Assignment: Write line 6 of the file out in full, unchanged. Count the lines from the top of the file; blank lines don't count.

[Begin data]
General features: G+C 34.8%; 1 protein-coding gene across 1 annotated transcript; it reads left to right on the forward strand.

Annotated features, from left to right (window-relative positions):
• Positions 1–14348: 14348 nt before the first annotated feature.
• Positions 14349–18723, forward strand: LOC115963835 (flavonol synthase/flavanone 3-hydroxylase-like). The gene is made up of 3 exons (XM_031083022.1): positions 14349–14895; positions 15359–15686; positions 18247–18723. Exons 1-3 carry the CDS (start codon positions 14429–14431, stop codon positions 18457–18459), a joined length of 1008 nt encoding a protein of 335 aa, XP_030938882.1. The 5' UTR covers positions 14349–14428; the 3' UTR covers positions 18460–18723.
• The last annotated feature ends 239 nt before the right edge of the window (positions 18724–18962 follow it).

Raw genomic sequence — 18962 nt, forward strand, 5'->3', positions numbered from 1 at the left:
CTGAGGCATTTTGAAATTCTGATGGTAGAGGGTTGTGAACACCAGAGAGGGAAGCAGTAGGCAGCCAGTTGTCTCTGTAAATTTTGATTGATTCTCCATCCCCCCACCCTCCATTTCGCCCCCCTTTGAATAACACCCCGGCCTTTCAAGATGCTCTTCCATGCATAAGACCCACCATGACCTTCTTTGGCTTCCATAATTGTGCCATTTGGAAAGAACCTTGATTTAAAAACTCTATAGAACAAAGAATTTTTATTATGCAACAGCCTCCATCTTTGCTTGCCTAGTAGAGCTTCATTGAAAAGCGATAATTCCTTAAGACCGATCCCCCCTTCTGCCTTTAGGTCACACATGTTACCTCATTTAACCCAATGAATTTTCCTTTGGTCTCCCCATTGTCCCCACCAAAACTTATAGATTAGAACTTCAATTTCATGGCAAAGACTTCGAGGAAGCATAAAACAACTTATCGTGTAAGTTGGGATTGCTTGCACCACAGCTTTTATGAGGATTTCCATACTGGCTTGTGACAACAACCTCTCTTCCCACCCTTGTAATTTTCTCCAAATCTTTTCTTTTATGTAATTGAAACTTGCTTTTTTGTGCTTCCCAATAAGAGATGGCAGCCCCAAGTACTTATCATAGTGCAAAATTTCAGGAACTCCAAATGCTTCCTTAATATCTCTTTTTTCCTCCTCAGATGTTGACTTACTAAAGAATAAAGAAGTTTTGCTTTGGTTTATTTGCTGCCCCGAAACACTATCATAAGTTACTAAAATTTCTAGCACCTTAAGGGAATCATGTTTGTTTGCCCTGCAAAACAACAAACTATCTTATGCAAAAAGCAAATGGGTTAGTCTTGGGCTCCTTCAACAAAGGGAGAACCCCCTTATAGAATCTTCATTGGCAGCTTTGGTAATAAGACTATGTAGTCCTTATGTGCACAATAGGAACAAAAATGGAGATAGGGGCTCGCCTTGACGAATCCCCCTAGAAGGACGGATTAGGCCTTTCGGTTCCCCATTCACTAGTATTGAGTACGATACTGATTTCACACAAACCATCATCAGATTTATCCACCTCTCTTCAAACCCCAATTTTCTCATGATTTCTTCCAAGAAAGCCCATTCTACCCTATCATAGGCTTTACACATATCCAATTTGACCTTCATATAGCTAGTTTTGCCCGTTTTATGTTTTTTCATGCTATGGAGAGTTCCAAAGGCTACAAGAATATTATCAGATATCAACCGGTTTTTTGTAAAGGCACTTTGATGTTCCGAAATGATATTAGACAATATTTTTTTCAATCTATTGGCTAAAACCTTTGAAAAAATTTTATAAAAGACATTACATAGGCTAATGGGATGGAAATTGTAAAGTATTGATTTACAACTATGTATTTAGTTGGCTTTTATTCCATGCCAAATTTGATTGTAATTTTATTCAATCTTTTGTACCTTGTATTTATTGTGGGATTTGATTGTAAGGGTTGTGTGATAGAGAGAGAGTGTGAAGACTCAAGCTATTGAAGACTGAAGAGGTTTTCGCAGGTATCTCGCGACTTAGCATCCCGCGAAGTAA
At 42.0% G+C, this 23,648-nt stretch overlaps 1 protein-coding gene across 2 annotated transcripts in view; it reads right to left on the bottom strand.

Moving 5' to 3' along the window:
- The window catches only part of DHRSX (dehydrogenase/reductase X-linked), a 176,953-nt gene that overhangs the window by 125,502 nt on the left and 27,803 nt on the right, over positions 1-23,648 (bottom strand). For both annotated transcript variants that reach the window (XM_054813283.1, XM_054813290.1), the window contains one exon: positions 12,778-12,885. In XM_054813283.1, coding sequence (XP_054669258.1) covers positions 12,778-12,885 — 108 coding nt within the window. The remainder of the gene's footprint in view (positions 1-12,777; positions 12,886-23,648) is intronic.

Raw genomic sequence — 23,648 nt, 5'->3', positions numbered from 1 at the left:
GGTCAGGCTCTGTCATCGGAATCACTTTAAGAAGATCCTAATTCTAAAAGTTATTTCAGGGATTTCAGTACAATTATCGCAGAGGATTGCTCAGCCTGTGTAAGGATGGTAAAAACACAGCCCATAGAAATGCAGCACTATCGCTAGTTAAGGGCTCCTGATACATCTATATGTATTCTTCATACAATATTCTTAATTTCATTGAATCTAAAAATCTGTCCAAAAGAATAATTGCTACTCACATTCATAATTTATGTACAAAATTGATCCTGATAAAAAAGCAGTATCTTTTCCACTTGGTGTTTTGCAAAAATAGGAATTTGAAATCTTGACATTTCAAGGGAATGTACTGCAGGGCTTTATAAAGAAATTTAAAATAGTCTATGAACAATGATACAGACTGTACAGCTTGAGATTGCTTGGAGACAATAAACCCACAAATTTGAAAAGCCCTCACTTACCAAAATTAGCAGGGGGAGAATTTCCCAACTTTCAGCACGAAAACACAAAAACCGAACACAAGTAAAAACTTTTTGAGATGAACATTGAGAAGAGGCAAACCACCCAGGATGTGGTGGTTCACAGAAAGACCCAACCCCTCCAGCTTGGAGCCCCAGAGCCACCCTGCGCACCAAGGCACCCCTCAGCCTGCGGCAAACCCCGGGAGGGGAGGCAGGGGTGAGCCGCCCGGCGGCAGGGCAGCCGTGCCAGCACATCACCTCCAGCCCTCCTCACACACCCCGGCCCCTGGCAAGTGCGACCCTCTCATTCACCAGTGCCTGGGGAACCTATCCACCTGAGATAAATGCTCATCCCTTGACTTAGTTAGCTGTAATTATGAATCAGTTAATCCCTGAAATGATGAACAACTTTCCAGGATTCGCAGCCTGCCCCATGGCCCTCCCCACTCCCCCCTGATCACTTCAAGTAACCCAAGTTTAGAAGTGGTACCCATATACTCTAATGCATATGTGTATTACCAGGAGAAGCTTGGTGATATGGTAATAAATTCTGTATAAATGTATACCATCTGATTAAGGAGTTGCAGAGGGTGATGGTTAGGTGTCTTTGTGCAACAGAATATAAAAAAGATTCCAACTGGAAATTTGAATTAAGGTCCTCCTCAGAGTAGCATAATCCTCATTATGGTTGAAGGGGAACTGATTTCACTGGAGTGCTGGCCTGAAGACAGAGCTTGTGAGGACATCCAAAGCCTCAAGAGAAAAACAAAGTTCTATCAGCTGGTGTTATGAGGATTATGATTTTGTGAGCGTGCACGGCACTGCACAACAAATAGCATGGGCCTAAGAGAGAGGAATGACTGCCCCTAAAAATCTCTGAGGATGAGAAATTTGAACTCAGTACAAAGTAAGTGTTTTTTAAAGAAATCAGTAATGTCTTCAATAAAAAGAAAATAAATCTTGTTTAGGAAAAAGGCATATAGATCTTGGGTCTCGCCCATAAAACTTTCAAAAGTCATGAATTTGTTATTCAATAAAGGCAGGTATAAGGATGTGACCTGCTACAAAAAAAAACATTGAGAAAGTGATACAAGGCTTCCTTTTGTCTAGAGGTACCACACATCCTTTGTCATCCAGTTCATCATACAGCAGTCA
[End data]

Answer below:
Raw genomic sequence — 18962 nt, forward strand, 5'->3', positions numbered from 1 at the left: